By most standards, viruses aren’t alive. They have genetic material, yes, and they reproduce, but a true living organism must have some form of metabolism – it must be able to build up and break down chemicals on its own. Viruses have no metabolism. They don’t make their own proteins, and they can only reproduce by enslaving host cells into manufacturing copies of themselves, and then forcing the host cell to self-destruct and unleash the new viruses. However, researchers Nadége Philippe and colleagues have recently discovered massive, bacteria-sized viruses with genomes larger than those of any viruses known heretofore, and this discovery could change our understanding not only of viruses, but of the tree of life.
These newly discovered viruses are the largest found to date, but they are not the first giant viruses ever found. A decade ago, researchers Bernard La Scola and colleagues discovered the Mimivirus, which has a genome of 1.18 million bases. Since then, researchers have found similar “megaviruses,” which seem to share certain structural and functional peculiarities. Now, Philippe and colleagues have found two huge viruses, so very unique that they have been dubbed the “Pandoraviruses.”
“It’s like finding a sasquatch.” – Elodie Ghedin, virologist at University of Pittsburg, PA1
Pandoravirus salinus and Pandoravirus dulcis weigh in at 2.47 and 1.91 million base pairs long, respectively, and P. salinus is 1 micron long – one hundred times the size of most viruses! So, if these viruses are so large, why haven’t researchers seen them before now? Actually, they may have done so unknowingly. The discoverers suspect that people have seen Pandoraviruses before, but assumed that they were bacteria, since they were much larger than any known viruses. In fact, Pandoraviruses may be quite common – the researchers found one in Chile and one in Australia, and they could well exist in many other places.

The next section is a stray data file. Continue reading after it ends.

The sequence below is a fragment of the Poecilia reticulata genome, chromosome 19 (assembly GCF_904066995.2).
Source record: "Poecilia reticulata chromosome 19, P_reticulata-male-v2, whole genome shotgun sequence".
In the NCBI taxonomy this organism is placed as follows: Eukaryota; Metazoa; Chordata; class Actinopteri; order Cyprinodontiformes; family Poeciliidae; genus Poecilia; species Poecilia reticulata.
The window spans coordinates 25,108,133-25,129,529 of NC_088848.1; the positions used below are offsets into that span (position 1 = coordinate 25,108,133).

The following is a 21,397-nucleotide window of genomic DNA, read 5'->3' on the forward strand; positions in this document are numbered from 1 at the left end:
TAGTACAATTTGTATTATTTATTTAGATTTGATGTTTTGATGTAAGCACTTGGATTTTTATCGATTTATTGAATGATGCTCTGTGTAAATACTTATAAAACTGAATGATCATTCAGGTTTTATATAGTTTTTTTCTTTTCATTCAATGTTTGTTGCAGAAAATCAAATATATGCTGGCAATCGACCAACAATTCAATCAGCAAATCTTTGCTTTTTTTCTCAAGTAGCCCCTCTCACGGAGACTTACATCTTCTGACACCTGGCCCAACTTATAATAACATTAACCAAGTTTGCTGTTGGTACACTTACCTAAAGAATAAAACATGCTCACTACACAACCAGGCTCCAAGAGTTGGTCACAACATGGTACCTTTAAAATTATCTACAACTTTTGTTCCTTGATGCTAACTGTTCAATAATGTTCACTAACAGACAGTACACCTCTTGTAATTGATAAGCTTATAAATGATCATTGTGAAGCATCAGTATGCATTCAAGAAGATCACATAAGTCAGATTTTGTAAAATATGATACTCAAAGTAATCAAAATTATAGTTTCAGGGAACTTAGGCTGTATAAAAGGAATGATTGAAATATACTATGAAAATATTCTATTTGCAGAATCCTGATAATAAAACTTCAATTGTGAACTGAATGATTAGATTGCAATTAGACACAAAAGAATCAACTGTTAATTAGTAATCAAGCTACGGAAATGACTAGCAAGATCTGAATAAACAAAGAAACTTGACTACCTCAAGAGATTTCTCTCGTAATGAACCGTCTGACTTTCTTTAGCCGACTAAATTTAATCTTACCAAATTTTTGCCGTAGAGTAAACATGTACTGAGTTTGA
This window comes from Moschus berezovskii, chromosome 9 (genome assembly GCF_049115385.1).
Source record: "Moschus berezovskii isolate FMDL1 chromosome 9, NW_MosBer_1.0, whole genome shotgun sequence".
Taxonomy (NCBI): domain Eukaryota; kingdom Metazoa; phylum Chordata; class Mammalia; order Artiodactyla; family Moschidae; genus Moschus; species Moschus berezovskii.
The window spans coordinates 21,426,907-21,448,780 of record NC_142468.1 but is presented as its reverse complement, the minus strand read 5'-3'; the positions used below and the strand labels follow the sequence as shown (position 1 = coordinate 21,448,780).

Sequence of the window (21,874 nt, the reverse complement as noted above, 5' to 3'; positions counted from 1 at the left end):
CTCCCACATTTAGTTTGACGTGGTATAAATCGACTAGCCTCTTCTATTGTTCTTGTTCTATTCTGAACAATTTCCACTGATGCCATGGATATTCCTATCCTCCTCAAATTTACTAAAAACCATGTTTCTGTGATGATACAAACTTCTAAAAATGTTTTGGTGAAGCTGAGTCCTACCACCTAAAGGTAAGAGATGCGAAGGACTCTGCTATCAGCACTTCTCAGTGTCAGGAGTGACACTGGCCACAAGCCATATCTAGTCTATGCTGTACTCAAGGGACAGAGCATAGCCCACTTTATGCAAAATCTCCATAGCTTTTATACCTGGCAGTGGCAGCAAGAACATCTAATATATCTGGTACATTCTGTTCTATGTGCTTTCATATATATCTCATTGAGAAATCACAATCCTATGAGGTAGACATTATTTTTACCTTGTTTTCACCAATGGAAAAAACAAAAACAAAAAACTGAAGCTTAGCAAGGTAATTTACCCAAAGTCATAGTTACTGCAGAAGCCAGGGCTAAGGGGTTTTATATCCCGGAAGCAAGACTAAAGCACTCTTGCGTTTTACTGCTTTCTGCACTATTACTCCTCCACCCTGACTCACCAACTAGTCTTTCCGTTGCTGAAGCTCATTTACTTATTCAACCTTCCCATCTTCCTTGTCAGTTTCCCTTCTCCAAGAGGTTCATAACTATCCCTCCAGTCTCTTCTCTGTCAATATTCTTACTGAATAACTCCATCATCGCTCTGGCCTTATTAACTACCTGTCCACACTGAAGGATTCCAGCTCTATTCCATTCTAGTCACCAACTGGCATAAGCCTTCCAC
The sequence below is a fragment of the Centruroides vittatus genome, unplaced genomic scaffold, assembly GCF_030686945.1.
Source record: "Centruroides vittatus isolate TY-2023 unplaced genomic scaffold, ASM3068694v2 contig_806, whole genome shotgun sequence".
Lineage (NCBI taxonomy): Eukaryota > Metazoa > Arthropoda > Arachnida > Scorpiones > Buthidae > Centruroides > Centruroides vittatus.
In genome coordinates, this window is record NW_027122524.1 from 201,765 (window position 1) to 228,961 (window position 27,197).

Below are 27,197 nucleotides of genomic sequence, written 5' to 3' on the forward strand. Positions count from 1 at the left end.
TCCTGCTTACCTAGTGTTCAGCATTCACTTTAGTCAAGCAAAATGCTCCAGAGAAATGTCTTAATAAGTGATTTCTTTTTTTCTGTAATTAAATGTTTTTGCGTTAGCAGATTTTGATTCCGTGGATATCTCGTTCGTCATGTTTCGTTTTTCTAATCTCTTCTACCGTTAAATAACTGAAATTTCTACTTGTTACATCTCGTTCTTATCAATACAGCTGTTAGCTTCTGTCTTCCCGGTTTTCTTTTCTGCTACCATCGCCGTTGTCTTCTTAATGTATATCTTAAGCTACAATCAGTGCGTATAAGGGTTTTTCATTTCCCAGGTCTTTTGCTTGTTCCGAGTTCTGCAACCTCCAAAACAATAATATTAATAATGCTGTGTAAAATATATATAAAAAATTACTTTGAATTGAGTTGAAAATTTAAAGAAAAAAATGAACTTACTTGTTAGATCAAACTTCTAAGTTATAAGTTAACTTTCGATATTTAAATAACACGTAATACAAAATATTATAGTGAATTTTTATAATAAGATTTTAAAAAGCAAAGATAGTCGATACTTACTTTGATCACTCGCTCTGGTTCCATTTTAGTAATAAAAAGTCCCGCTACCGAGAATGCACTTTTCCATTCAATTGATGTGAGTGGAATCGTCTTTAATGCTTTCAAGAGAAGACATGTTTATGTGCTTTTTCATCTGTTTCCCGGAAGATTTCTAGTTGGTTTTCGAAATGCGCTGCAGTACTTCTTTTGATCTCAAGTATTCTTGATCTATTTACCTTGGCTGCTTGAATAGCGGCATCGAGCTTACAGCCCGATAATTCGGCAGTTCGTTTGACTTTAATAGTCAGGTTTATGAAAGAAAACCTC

Pandoraviruses are viruses, without a doubt: they do not produce their own proteins, they depend on living cells for replication, and they share some genes with other large viruses. Morphologically and genetically, however, Pandoraviruses are unique. Unlike most large viruses, they require activities in the host cell’s nucleus, lack many core viral genes, and have relatively few introns (pieces of a gene that are spliced out of the final gene product) in their genomes.
As the researchers stated in their paper, “93% of Pandoraviruses genes resemble nothing known, [and] their origin cannot be traced back to any known cellular lineage.”2 Their almost alien genome, coupled with the huge size of the genome, may even suggest the existence of a fourth domain of life, in addition to Bacteria, Archaea, and Eukaryota. Perhaps, the researchers suggest, early life was extraordinarily diverse, consisting of many different domains that evolved, existed, and eventually died out, leaving only the three that we know today – and maybe a fourth that we are just on the frontier of discovering.
1Pennisi, Elizabeth. “Ever-Bigger Viruses Shake Tree of Life.” Science Vol. 341, Issue 6143, pp. 226-227 (2013). DOI: 10.1126/science.341.6143.226. http://www.sciencemag.org/content/341/6143/226
2Philippe, Nadége, Matthieu Legendre, Gabriel Doutre, Yohann Couté, Olivier Poirot, Magali Lescot, Defne Arslan, Virginie Seltzer, Lionel Bertaux, Christophe Bruley, Jérome Garin, Jean-Michel Claverie, Chantal Abergel. “Pandoraviruses: Amoeba Viruses with Genomes Up to 2.5 Mb Reaching That of Parasitic Eukaryotes.” Science Vol. 341, Issue 6143, pp. 281-286 (2013). DOI: 10.1126/science.1239181. http://www.sciencemag.org/content/341/6143/281